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Private and Financial Sector Development

A primary World Bank Country Assistance Strategy (CAS) objective is to promote sustainable sector growth, reflecting on the National Strategy for Socio-Economic Development's (NSSED) theory, which treats the private sector as the driving force behind growth. Relative political stability and commitment to reforms since 1998 have led to robust growth in private sector activity. However, to sustain private sector growth leading to poverty reduction, it is necessary to improve the business environment and complete the structural reform agenda (especially enterprise and financial sector privatization). A Foreign Investment Advisory Sector (FIAS) study identified poor governance and weak institutions as the overarching problem deterring foreign direct investments (FDI).

In an attempt to overcome such obstacles, the World Bank's CAS is geared towards the creation of more accountable and transparent institutions. The Bank Group is supporting the government's efforts to improve the institutional and legal framework by assessing administrative barriers to investment (FIAS) and subsequently streamlining administrative procedures (PRSC II, 2003); improving the legal framework for bankruptcy, resolution of debt, and commercial disputes through the ongoing Financial Sector Adjustment Credit, 2002 and PRSC I and II, 2002-2003, respectively; and establishing with the Multilateral Investment Guarantee Agency (MIGA) an investment promotion agency.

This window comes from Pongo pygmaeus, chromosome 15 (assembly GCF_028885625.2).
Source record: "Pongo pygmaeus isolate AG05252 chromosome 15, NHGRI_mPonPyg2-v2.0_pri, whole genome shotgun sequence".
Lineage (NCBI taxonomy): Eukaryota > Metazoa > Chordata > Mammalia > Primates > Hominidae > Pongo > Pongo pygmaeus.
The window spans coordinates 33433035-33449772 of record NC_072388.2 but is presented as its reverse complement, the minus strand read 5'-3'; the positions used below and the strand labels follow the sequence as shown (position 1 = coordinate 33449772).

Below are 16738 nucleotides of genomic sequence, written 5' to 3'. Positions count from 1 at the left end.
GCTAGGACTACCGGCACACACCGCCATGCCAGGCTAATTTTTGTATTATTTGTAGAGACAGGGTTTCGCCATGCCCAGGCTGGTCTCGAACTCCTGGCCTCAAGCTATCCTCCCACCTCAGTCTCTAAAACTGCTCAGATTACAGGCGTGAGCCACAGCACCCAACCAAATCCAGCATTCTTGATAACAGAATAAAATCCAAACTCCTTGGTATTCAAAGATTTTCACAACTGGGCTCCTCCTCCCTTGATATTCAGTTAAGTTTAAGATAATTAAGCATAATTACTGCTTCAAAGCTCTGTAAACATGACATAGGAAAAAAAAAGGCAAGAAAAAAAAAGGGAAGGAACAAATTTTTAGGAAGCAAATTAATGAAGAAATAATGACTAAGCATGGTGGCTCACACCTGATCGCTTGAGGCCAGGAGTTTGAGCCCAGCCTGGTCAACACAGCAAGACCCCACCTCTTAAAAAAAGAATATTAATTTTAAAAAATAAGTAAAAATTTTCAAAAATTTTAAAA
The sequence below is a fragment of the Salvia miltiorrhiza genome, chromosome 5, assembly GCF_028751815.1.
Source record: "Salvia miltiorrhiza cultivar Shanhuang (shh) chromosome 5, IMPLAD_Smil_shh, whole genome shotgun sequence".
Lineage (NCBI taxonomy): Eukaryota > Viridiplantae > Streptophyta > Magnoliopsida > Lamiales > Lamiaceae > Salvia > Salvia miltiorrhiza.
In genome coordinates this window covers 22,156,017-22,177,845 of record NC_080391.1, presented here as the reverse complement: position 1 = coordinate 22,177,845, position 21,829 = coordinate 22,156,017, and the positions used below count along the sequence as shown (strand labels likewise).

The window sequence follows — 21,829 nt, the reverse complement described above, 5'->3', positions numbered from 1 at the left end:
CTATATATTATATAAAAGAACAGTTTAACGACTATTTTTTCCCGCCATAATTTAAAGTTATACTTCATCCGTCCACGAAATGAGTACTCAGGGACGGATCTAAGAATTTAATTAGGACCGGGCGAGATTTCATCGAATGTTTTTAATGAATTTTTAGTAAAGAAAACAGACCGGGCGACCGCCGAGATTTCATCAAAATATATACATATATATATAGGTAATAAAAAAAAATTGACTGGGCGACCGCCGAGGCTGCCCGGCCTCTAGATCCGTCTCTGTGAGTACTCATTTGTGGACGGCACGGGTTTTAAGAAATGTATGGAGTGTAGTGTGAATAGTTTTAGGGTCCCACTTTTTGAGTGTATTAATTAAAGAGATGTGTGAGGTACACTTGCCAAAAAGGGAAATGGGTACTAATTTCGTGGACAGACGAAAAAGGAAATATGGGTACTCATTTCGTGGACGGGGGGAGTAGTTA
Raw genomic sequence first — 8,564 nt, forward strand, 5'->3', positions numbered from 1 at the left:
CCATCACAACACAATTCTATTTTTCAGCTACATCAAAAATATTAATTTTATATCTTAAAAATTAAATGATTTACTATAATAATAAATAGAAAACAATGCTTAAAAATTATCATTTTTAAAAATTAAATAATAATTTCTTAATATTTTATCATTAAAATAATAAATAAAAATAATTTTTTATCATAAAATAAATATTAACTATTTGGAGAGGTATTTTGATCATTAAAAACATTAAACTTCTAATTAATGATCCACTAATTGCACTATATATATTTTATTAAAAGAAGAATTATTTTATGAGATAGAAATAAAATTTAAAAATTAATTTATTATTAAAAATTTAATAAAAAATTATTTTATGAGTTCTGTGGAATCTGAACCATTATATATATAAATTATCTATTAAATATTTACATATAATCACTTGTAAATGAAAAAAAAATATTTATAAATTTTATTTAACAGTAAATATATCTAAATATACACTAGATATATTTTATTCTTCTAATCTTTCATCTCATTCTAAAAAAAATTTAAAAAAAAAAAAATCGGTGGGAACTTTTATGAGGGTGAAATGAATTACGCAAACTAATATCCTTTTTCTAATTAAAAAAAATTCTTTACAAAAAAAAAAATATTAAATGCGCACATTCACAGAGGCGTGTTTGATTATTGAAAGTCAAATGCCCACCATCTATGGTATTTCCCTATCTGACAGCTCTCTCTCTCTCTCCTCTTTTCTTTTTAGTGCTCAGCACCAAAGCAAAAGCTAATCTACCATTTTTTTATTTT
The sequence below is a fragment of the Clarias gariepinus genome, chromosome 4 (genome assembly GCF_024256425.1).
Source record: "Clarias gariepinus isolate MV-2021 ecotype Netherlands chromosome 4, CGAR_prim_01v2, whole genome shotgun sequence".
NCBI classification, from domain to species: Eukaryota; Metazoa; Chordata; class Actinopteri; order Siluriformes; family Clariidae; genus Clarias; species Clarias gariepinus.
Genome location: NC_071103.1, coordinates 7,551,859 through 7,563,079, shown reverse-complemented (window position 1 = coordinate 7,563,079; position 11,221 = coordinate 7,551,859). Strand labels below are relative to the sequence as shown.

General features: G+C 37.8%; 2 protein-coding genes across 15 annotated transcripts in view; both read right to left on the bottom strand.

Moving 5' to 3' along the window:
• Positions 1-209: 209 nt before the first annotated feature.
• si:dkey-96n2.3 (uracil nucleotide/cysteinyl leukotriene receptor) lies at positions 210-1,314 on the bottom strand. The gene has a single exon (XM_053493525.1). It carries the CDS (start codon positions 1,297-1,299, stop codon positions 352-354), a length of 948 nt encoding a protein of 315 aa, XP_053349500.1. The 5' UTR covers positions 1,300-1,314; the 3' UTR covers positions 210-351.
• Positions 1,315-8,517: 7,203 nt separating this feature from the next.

Microenterprises and small enterprises dominate Albania's economy. A number of donor initiatives, including Southeast Europe Enterprise Development (SEED) are specifically working to assist micro, small, and medium enterprises. The need for a business climate extends to rural areas, where many of Albania's poor live, highlighting the need for a sound rural strategy. Improving infrastructure, especially in rural areas is also essential for enabling business environment.

Although the necessity for growth and reform is evident in the enterprise sector, tangible progress continues in the financial sector reforms. Since 1997, the government has liquidated the insolvent state-owned Rural Commercial Bank, privatized the National Commercial Bank to an investor consortium that included the IFC and EBRD, and put the Savings Bank - the last remaining state-owned and Albania's largest - under a governance contract in preparation for its privatization, which is well advanced at this point. Close IDA-IFC cooperation has been instrumental in helping Albania move forward with financial sector privatization. The IFC is helping the government market the Savings Bank while planning to invest in it. The ongoing Financial Sector Institution Building Technical Assistance Project and the proposed Financial Sector Adjustment Credit (2002), which will be presented to the Board with the CAS, will also support the government in privatizing the Savings Bank as well as INSIG. Meanwhile, the government of Albania, IFC and EBRD are in the process of negotiations for acquiring up to 40 percent in the share capital of INSIG. Respective agreements for the final transfer of the shares will mark the first stage of pre-privatization of INSIG.

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